Internet

Web 2.0 unites around #080808 campaign

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August 8, 2008 is here and so is the latest Twitter hashtag (#tag) campaign: #080808.

Twitter is a "microblogging" platform that allows users to post updates to their profiles in 140 characters or less, about the length of typical English sentence or a Chinese paragraph.

With Twitter search engines such as Tweet Scan and Twitter Search, it's possible to search every Twitter update made around the world in chronological order with simple keywords. For example, if you wanted to know what the world's Twitterers were saying about Danwei at any given time, you could use either Tweet Scan or Twitter Search and search "Danwei."

The #080808 campaign allows microbloggers to participate in a worldwide timeline of online Twitter chatter about August 8, 2008, the start of the Beijing Olympics games. The campaign only requires "#080808" to be included in a Twitter update so that it can be easily indexed by Tweet Scan or Twitter Search.

If you want to to see the latest Twitter buzz about the Beijing Olympic Games in English, Chinese, and several other languages, link here or here (timeline results should be the same). Also, check out the #080808 campaign Web site which includes a "tag timeline" widget along the right-hand side of the page with all the latest #080808 Twitter updates.

The campaign is not limited to Twitter. The #080808 tag can be used to tag any online content (Flickr pics, YouTube videos, text blog postings, Technorati / Google Blogsearch, etc.). Click here for a mash-up Web site created by Junyu Wang that aggregates all the latest multimedia postings tagged "#080808" into a single, simple interface.

The #080808 campaign was created by Steven Lin (aka Flypig), Wang Li Ang (aka Webleon), and Chloe Gu (aka Babechloe) just a couple of days ago (Aug 6th) and appears to have spread among Web 2.0 enthusiasts around the world.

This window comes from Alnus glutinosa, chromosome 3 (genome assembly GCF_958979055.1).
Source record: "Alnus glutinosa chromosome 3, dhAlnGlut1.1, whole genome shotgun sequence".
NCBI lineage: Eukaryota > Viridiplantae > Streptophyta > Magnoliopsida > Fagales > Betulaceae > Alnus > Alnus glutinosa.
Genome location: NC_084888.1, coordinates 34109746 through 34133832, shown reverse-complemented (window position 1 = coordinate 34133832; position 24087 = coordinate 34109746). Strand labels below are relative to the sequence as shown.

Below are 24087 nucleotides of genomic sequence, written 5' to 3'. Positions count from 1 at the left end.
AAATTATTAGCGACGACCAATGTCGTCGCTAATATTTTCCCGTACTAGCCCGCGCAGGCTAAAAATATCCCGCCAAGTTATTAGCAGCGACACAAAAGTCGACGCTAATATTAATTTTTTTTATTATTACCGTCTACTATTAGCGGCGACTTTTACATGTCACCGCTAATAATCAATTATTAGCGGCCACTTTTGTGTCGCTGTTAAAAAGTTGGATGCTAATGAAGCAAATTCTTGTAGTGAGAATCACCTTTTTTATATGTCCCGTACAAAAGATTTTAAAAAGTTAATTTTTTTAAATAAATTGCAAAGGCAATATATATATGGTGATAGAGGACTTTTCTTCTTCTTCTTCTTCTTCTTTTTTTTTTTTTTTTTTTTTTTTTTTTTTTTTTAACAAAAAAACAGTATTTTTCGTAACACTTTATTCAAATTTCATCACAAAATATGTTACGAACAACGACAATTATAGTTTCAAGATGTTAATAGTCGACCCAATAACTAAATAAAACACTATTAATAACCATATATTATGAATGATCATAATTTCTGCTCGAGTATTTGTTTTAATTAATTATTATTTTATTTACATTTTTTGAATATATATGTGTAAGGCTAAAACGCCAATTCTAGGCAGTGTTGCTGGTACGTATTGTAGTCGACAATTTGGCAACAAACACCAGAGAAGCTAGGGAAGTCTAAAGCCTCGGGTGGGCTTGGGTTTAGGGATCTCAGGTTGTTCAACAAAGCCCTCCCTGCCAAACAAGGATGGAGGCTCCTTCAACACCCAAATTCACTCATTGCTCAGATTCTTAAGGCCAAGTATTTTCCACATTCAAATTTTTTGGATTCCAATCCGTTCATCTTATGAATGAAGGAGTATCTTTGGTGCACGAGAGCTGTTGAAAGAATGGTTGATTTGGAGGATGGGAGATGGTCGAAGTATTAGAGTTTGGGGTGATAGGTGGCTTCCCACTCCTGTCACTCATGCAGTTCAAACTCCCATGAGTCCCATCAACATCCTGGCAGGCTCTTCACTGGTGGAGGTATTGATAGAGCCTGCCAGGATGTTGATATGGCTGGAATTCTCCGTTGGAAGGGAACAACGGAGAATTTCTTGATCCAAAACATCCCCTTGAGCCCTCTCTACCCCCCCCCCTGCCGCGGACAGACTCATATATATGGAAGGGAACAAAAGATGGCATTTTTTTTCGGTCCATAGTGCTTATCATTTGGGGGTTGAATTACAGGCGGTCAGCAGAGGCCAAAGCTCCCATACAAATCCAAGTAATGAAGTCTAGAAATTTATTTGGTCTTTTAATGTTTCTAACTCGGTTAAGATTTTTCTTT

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From 2008
Books on China
The Eurasian Face : Blacksmith Books, a publishing house in Hong Kong, is behind The Eurasian Face, a collection of photographs by Kirsteen Zimmern. Below is an excerpt from the series:
Big in China: An adapted excerpt from Big In China: My Unlikely Adventures Raising A Family, Playing The Blues and Becoming A Star in China, just published this month. Author Alan Paul tells the story of arriving in Beijing as a trailing spouse, starting a blues band, raising kids and trying to make sense of China.
Pallavi Aiyar's Chinese Whiskers: Pallavi Aiyar's first novel, Chinese Whiskers, a modern fable set in contemporary Beijing, will be published in January 2011. Aiyar currently lives in Brussels where she writes about Europe for the Business Standard. Below she gives permissions for an excerpt.
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From the Vault
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+ Korean history doesn't fly on Chinese TV screens (2007.09): SARFT puts the kibbosh on Korean historical dramas.
+ Religion and government in an uneasy mix (2008.03): Phoenix Weekly (凤凰周刊) article from October, 2007, on government influence on religious practice in Tibet.
+ David Moser on Mao impersonators (2004.10): I first became aware of this phenomenon in 1992 when I turned on a Beijing TV variety show and was jolted by the sight of "Mao Zedong" and "Zhou Enlai" playing a game of ping pong. They both gave short, rousing speeches, and then were reverently interviewed by the emcee, who thanked them profusely for taking time off from their governmental duties to appear on the show.
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